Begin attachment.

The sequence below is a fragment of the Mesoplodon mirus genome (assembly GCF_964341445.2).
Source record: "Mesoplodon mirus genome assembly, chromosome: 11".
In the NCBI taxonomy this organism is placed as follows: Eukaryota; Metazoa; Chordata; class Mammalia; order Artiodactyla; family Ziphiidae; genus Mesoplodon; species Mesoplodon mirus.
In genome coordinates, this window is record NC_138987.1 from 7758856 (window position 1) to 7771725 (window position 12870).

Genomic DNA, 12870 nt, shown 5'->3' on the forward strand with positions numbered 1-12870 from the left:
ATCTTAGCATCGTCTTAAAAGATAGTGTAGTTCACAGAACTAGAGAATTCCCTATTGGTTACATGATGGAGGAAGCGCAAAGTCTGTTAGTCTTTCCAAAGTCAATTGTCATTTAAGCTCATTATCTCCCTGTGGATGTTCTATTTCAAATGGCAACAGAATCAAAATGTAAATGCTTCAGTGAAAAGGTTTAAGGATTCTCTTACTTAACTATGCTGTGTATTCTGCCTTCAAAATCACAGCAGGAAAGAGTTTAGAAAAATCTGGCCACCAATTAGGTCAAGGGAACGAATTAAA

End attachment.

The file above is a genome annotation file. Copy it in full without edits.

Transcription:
The sequence below is a fragment of the Mesoplodon mirus genome (assembly GCF_964341445.2).
Source record: "Mesoplodon mirus genome assembly, chromosome: 11".
In the NCBI taxonomy this organism is placed as follows: Eukaryota; Metazoa; Chordata; class Mammalia; order Artiodactyla; family Ziphiidae; genus Mesoplodon; species Mesoplodon mirus.
In genome coordinates, this window is record NC_138987.1 from 7758856 (window position 1) to 7771725 (window position 12870).

Genomic DNA, 12870 nt, shown 5'->3' on the forward strand with positions numbered 1-12870 from the left:
ATCTTAGCATCGTCTTAAAAGATAGTGTAGTTCACAGAACTAGAGAATTCCCTATTGGTTACATGATGGAGGAAGCGCAAAGTCTGTTAGTCTTTCCAAAGTCAATTGTCATTTAAGCTCATTATCTCCCTGTGGATGTTCTATTTCAAATGGCAACAGAATCAAAATGTAAATGCTTCAGTGAAAAGGTTTAAGGATTCTCTTACTTAACTATGCTGTGTATTCTGCCTTCAAAATCACAGCAGGAAAGAGTTTAGAAAAATCTGGCCACCAATTAGGTCAAGGGAACGAATTAAA